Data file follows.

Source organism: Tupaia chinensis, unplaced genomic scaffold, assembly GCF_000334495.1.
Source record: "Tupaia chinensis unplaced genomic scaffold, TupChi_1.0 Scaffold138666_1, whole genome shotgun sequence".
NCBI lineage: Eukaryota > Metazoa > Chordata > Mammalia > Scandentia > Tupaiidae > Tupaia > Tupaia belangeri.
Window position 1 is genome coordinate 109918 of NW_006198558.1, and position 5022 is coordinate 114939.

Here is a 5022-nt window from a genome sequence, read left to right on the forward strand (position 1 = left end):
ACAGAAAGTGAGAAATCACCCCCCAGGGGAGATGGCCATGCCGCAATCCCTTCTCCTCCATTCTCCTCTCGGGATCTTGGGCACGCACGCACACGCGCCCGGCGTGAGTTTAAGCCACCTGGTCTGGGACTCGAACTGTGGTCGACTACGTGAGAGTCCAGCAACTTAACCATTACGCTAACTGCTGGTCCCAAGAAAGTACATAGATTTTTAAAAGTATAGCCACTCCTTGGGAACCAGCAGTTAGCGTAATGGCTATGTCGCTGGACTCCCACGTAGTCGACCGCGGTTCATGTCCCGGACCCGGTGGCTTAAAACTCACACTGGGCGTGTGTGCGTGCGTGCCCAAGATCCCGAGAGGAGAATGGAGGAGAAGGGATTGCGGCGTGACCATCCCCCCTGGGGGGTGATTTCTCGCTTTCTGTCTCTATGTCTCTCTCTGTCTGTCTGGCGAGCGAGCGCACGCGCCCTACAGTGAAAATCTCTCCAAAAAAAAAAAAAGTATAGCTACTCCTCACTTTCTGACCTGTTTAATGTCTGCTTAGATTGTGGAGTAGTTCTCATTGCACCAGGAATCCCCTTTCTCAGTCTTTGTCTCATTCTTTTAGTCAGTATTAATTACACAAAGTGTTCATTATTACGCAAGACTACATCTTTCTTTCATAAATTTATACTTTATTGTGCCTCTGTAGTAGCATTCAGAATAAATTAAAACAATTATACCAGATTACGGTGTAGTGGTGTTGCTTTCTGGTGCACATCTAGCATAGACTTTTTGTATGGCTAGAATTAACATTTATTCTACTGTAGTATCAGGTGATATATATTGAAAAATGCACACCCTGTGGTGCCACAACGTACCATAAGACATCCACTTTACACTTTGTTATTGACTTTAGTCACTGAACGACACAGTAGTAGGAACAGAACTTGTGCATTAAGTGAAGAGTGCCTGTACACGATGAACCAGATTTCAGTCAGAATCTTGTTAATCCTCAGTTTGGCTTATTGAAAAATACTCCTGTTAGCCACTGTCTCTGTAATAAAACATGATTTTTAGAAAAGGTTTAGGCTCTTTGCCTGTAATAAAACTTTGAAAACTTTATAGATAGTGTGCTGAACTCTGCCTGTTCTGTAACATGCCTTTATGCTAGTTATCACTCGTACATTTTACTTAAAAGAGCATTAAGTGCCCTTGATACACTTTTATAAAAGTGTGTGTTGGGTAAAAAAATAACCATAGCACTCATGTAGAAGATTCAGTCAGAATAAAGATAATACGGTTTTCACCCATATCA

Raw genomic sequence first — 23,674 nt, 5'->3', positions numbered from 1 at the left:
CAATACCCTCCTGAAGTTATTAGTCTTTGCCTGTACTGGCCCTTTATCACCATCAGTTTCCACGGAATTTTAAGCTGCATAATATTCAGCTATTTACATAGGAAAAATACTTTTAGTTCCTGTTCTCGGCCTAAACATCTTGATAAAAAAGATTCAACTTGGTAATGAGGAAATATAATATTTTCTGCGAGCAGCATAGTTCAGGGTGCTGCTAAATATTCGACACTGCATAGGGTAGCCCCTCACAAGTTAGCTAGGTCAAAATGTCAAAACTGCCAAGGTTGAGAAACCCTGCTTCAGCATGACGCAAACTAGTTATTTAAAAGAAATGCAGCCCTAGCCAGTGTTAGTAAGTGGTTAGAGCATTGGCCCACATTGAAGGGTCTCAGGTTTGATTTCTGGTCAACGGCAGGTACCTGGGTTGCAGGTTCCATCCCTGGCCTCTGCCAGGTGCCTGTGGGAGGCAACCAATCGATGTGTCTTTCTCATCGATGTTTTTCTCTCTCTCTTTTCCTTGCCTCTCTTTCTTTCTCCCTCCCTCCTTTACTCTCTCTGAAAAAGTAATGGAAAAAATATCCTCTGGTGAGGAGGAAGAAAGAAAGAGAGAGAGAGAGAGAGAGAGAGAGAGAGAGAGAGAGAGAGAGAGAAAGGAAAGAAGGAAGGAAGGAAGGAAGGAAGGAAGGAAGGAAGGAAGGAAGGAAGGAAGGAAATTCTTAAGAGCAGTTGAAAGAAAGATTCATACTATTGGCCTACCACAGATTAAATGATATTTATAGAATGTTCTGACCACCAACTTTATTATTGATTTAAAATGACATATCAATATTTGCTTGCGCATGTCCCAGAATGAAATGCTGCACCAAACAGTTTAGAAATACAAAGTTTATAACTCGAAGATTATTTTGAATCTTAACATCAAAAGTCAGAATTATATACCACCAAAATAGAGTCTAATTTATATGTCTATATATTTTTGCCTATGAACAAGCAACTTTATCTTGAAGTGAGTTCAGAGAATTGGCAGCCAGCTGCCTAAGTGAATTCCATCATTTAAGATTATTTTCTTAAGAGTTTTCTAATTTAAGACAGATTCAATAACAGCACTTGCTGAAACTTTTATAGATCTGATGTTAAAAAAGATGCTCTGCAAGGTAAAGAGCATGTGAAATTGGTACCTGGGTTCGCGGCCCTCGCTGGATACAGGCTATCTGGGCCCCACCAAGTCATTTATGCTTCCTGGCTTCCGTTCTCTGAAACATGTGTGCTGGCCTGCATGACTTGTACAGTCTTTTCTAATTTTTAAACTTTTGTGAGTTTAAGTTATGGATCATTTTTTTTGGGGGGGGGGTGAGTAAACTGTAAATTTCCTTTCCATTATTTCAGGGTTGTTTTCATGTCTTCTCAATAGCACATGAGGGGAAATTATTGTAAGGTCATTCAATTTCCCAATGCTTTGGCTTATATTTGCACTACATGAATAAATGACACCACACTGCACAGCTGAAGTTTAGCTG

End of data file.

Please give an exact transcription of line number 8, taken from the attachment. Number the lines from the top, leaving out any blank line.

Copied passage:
CAATACCCTCCTGAAGTTATTAGTCTTTGCCTGTACTGGCCCTTTATCACCATCAGTTTCCACGGAATTTTAAGCTGCATAATATTCAGCTATTTACATAGGAAAAATACTTTTAGTTCCTGTTCTCGGCCTAAACATCTTGATAAAAAAGATTCAACTTGGTAATGAGGAAATATAATATTTTCTGCGAGCAGCATAGTTCAGGGTGCTGCTAAATATTCGACACTGCATAGGGTAGCCCCTCACAAGTTAGCTAGGTCAAAATGTCAAAACTGCCAAGGTTGAGAAACCCTGCTTCAGCATGACGCAAACTAGTTATTTAAAAGAAATGCAGCCCTAGCCAGTGTTAGTAAGTGGTTAGAGCATTGGCCCACATTGAAGGGTCTCAGGTTTGATTTCTGGTCAACGGCAGGTACCTGGGTTGCAGGTTCCATCCCTGGCCTCTGCCAGGTGCCTGTGGGAGGCAACCAATCGATGTGTCTTTCTCATCGATGTTTTTCTCTCTCTCTTTTCCTTGCCTCTCTTTCTTTCTCCCTCCCTCCTTTACTCTCTCTGAAAAAGTAATGGAAAAAATATCCTCTGGTGAGGAGGAAGAAAGAAAGAGAGAGAGAGAGAGAGAGAGAGAGAGAGAGAGAGAGAGAGAGAGAAAGGAAAGAAGGAAGGAAGGAAGGAAGGAAGGAAGGAAGGAAGGAAGGAAGGAAGGAAGGAAATTCTTAAGAGCAGTTGAAAGAAAGATTCATACTATTGGCCTACCACAGATTAAATGATATTTATAGAATGTTCTGACCACCAACTTTATTATTGATTTAAAATGACATATCAATATTTGCTTGCGCATGTCCCAGAATGAAATGCTGCACCAAACAGTTTAGAAATACAAAGTTTATAACTCGAAGATTATTTTGAATCTTAACATCAAAAGTCAGAATTATATACCACCAAAATAGAGTCTAATTTATATGTCTATATATTTTTGCCTATGAACAAGCAACTTTATCTTGAAGTGAGTTCAGAGAATTGGCAGCCAGCTGCCTAAGTGAATTCCATCATTTAAGATTATTTTCTTAAGAGTTTTCTAATTTAAGACAGATTCAATAACAGCACTTGCTGAAACTTTTATAGATCTGATGTTAAAAAAGATGCTCTGCAAGGTAAAGAGCATGTGAAATTGGTACCTGGGTTCGCGGCCCTCGCTGGATACAGGCTATCTGGGCCCCACCAAGTCATTTATGCTTCCTGGCTTCCGTTCTCTGAAACATGTGTGCTGGCCTGCATGACTTGTACAGTCTTTTCTAATTTTTAAACTTTTGTGAGTTTAAGTTATGGATCATTTTTTTTGGGGGGGGGGTGAGTAAACTGTAAATTTCCTTTCCATTATTTCAGGGTTGTTTTCATGTCTTCTCAATAGCACATGAGGGGAAATTATTGTAAGGTCATTCAATTTCCCAATGCTTTGGCTTATATTTGCACTACATGAATAAATGACACCACACTGCACAGCTGAAGTTTAGCTG